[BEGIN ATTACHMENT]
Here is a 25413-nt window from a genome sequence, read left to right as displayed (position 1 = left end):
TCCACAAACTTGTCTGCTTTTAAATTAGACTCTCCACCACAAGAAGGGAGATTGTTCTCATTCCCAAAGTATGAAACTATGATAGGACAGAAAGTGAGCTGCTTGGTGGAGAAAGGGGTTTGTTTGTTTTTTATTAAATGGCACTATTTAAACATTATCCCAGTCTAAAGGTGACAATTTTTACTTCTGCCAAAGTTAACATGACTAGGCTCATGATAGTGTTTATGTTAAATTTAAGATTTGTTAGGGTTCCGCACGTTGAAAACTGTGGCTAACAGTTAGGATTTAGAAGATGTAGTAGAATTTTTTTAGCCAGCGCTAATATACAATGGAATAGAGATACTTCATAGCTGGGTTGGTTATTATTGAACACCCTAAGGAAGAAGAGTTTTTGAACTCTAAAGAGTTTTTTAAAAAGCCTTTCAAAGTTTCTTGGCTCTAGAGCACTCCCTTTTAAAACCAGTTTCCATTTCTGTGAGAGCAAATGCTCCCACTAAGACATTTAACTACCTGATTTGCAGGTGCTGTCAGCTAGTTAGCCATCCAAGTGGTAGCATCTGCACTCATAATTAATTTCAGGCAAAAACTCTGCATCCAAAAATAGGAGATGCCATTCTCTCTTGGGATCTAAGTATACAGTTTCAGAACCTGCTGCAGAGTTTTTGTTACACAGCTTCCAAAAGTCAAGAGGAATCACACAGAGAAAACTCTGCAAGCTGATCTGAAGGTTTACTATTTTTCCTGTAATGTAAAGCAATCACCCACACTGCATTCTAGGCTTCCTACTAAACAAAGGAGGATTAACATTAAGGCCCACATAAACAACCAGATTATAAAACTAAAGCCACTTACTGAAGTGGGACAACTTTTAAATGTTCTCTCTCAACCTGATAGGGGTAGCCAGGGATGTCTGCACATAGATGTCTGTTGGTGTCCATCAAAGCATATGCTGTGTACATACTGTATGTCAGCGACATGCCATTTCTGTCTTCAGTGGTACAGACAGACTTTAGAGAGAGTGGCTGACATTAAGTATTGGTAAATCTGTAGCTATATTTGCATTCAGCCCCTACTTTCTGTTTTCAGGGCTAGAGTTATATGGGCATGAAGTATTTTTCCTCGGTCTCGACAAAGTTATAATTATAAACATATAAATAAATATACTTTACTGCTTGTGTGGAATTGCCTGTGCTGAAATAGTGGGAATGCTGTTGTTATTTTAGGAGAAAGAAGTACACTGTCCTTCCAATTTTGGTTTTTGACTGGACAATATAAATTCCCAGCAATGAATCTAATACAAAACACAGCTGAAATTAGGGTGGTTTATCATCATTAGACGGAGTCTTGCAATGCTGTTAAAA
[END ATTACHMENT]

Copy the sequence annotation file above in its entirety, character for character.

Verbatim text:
Here is a 25413-nt window from a genome sequence, read left to right as displayed (position 1 = left end):
TCCACAAACTTGTCTGCTTTTAAATTAGACTCTCCACCACAAGAAGGGAGATTGTTCTCATTCCCAAAGTATGAAACTATGATAGGACAGAAAGTGAGCTGCTTGGTGGAGAAAGGGGTTTGTTTGTTTTTTATTAAATGGCACTATTTAAACATTATCCCAGTCTAAAGGTGACAATTTTTACTTCTGCCAAAGTTAACATGACTAGGCTCATGATAGTGTTTATGTTAAATTTAAGATTTGTTAGGGTTCCGCACGTTGAAAACTGTGGCTAACAGTTAGGATTTAGAAGATGTAGTAGAATTTTTTTAGCCAGCGCTAATATACAATGGAATAGAGATACTTCATAGCTGGGTTGGTTATTATTGAACACCCTAAGGAAGAAGAGTTTTTGAACTCTAAAGAGTTTTTTAAAAAGCCTTTCAAAGTTTCTTGGCTCTAGAGCACTCCCTTTTAAAACCAGTTTCCATTTCTGTGAGAGCAAATGCTCCCACTAAGACATTTAACTACCTGATTTGCAGGTGCTGTCAGCTAGTTAGCCATCCAAGTGGTAGCATCTGCACTCATAATTAATTTCAGGCAAAAACTCTGCATCCAAAAATAGGAGATGCCATTCTCTCTTGGGATCTAAGTATACAGTTTCAGAACCTGCTGCAGAGTTTTTGTTACACAGCTTCCAAAAGTCAAGAGGAATCACACAGAGAAAACTCTGCAAGCTGATCTGAAGGTTTACTATTTTTCCTGTAATGTAAAGCAATCACCCACACTGCATTCTAGGCTTCCTACTAAACAAAGGAGGATTAACATTAAGGCCCACATAAACAACCAGATTATAAAACTAAAGCCACTTACTGAAGTGGGACAACTTTTAAATGTTCTCTCTCAACCTGATAGGGGTAGCCAGGGATGTCTGCACATAGATGTCTGTTGGTGTCCATCAAAGCATATGCTGTGTACATACTGTATGTCAGCGACATGCCATTTCTGTCTTCAGTGGTACAGACAGACTTTAGAGAGAGTGGCTGACATTAAGTATTGGTAAATCTGTAGCTATATTTGCATTCAGCCCCTACTTTCTGTTTTCAGGGCTAGAGTTATATGGGCATGAAGTATTTTTCCTCGGTCTCGACAAAGTTATAATTATAAACATATAAATAAATATACTTTACTGCTTGTGTGGAATTGCCTGTGCTGAAATAGTGGGAATGCTGTTGTTATTTTAGGAGAAAGAAGTACACTGTCCTTCCAATTTTGGTTTTTGACTGGACAATATAAATTCCCAGCAATGAATCTAATACAAAACACAGCTGAAATTAGGGTGGTTTATCATCATTAGACGGAGTCTTGCAATGCTGTTAAAA